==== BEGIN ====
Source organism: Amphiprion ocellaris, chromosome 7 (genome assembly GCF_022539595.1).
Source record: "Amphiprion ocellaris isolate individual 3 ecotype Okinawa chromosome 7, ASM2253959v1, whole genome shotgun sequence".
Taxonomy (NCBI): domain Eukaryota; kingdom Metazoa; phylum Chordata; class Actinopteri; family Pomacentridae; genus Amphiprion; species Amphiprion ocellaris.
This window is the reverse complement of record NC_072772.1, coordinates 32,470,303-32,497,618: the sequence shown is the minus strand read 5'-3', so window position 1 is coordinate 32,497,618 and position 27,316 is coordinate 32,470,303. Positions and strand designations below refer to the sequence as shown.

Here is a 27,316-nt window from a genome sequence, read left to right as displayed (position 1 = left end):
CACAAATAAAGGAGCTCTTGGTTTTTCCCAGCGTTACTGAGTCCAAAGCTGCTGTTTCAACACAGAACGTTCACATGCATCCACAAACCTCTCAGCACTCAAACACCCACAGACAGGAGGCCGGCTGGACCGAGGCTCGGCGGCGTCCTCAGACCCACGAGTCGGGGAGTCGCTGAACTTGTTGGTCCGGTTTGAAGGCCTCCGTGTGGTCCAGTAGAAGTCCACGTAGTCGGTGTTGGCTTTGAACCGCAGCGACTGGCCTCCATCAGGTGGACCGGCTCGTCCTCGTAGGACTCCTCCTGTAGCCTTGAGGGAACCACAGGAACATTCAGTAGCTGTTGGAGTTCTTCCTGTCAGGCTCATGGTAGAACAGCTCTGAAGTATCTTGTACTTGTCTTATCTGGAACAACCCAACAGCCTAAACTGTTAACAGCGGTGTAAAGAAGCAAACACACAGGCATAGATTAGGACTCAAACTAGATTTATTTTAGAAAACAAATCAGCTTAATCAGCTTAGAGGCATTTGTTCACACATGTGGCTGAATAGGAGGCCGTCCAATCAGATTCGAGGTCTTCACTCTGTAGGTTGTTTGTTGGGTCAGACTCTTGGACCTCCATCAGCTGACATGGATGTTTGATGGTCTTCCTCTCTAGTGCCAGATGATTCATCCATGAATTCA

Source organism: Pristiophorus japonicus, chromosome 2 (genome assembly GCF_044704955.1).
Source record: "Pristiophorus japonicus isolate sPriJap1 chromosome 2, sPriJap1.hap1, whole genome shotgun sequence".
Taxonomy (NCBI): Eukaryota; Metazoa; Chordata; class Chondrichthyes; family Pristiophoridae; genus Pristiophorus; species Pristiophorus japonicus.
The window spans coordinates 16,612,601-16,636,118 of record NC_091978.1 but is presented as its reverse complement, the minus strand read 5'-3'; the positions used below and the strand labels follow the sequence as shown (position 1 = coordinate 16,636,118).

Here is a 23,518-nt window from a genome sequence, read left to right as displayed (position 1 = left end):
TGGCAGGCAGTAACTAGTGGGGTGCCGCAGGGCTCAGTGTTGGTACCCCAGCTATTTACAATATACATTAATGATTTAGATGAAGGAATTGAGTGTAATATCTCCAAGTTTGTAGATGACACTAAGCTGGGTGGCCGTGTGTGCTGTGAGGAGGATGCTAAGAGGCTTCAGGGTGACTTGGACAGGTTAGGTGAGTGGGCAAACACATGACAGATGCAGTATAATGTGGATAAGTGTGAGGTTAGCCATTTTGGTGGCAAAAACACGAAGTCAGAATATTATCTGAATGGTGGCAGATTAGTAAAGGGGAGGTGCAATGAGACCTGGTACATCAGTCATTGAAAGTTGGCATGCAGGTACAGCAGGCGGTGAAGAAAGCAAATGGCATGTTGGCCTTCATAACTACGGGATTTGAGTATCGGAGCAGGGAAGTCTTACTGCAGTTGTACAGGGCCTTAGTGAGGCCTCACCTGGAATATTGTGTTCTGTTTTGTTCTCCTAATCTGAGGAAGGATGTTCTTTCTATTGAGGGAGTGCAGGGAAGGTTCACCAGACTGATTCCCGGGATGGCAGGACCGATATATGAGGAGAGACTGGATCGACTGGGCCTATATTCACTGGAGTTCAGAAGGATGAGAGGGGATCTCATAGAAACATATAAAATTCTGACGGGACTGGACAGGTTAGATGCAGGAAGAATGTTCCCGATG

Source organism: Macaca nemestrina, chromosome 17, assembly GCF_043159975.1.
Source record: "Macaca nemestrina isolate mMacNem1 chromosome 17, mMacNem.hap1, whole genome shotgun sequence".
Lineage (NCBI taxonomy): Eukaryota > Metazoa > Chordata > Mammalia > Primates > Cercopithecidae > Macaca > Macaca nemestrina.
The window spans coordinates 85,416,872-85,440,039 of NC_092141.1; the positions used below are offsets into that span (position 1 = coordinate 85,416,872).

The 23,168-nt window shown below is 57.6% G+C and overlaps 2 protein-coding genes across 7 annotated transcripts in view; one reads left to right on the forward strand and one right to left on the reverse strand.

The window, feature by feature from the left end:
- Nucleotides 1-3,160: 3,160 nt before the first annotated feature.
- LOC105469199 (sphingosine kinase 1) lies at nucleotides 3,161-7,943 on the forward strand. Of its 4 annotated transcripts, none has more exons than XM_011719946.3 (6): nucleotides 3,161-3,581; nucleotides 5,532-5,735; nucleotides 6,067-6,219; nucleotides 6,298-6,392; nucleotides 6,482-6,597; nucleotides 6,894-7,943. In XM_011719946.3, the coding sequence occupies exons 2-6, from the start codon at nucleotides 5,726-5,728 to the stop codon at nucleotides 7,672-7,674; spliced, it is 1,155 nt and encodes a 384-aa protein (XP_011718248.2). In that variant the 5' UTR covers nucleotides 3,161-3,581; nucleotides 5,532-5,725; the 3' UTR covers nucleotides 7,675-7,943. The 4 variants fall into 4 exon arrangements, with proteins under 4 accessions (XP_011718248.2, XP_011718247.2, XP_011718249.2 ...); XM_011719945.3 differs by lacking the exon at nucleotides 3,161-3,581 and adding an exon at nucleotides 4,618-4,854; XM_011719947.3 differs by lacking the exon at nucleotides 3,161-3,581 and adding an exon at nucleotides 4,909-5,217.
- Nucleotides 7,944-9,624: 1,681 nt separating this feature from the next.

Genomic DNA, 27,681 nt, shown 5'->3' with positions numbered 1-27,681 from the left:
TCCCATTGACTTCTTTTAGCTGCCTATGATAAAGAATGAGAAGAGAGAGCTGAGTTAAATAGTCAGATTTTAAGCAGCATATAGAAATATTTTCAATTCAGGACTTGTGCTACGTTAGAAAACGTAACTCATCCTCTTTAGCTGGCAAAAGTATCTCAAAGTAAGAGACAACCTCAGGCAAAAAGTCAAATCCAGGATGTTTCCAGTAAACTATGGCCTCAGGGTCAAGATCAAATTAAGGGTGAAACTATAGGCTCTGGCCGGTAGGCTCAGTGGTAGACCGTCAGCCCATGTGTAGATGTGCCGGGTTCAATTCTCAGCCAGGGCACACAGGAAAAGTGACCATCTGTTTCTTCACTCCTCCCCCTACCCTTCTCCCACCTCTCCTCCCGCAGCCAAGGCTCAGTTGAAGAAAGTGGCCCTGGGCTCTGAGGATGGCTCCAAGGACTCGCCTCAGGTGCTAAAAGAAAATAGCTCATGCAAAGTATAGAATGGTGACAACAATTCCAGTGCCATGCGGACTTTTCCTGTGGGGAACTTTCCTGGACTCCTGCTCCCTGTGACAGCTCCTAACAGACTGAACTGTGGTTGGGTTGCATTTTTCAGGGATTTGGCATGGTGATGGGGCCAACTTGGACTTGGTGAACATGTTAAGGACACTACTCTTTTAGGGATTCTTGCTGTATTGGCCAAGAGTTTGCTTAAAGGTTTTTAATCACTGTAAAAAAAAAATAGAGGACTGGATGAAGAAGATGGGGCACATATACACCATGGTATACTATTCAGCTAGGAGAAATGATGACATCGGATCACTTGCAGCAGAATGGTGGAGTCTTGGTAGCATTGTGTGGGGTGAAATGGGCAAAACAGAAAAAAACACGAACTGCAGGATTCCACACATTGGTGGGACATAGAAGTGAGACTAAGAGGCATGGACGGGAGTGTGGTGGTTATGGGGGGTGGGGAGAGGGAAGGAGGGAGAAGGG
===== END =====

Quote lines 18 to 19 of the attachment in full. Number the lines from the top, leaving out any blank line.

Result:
The window, feature by feature from the left end:
- Nucleotides 1-3,160: 3,160 nt before the first annotated feature.